As a result, the Institute of Public Affairs (IPA), a self-described ‘free-market’ think tank identified with the Right of politics, and Per Capita Australia, a self-labelled ‘progressive’ think tank identified with the Left, were commissioned in 2018, 2019, 2020 and 2021, in a ‘double blind’ exercise which each year saw them assess 20 policies drawn from around the country: eight from the Commonwealth and four from each of the three states.

Though these think tanks often have opposing policy outlooks, their benchmarking results against the Wiltshire criteria were remarkably similar, across what is now a total of 80 legislative initiatives analysed. For four years running, the think tanks have found that basic standards of evidence and consultation-based policy making are inadequately met by Australian federal and state governments.

Our Findings

The results of the 100 case studies undertaken so far over the last five years suggest a solid process was followed in thirty-two of them by the governments involved. In twenty-five cases the ratings were well below par. In the balance of cases the process quality was mediocre. See table below

 

Overall Findings, 2018-2022

 

Policy Decision-Making Process

Think Tanks’

Average Score out of 10 Test Criteria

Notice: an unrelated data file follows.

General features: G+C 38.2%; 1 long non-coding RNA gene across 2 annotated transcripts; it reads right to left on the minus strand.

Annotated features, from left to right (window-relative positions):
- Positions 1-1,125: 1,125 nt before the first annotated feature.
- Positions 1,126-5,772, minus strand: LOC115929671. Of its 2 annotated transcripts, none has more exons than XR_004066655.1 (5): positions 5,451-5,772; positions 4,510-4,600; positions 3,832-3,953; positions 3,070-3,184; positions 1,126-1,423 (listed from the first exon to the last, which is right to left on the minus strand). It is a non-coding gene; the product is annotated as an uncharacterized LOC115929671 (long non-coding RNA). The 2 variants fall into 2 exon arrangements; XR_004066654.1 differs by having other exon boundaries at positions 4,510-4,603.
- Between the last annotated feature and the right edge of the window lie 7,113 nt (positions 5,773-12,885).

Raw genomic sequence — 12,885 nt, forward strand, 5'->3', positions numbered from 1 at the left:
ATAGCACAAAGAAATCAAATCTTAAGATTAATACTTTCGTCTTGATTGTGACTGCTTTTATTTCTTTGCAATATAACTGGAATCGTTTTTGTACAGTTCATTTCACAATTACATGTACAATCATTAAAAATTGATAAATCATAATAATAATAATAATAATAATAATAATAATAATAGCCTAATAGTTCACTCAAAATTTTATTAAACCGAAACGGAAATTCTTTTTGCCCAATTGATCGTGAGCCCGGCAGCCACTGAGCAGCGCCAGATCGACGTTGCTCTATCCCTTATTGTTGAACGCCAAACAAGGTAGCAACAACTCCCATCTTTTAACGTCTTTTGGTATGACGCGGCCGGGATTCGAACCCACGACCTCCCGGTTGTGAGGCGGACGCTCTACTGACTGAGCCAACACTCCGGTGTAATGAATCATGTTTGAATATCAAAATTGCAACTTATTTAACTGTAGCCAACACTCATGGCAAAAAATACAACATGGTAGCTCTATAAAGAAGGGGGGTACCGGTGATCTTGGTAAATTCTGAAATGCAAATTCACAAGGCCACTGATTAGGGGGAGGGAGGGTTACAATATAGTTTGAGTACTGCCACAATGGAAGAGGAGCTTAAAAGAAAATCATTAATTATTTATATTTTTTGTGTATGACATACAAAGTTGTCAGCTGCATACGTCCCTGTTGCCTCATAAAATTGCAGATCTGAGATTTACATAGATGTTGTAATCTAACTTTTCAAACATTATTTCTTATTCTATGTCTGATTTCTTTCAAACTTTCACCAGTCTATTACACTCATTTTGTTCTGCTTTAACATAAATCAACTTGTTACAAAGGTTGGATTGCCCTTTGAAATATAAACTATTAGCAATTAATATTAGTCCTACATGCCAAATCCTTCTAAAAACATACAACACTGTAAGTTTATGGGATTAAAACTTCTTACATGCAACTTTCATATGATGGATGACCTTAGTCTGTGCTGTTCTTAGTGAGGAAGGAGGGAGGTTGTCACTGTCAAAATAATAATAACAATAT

2018
Case               Studies
Number

2019
Case                Studies
Number

2020
Case              Studies
Number

2021
Case                   Studies
Number

2022

Case       Studies   Number

2018-22 Total Case Studies No. & % Share

Solid (Acceptable, 
Sound or Excellent)

7 – 10 criteria satisfied

6

6

9

6

 

5

32 (32%)

Mediocre

5 – 6.5 criteria
satisfied

10

6

9

9

9

 

43 (43%)

Unacceptable

Under 5 criteria
satisfied

4

8

2

5

 

6

25 (25%)

Total

20

20

20

20

20

100 (100%)

 

The think tanks’ total scores on the ten Wiltshire criteria for the eighty case studies to date were remarkably similar in sixty cases (either identical or only one-point difference). Of the remaining twenty cases, seventeen had differences in scoring of two-points. See table below.

Total Score               Differences

2018
Case                         Studies 
Number

2019
Case                    Studies 
Number

2020
Case

Studies

Number

2021
Case                 Studies 
Number

2022

Case                 Studies Number

2018-22               Total Case Studies No.& % Share

None

7

8

6

3

4

28 (28%)

1 point

9

7

10

9

15

50 (50%)

2 point

4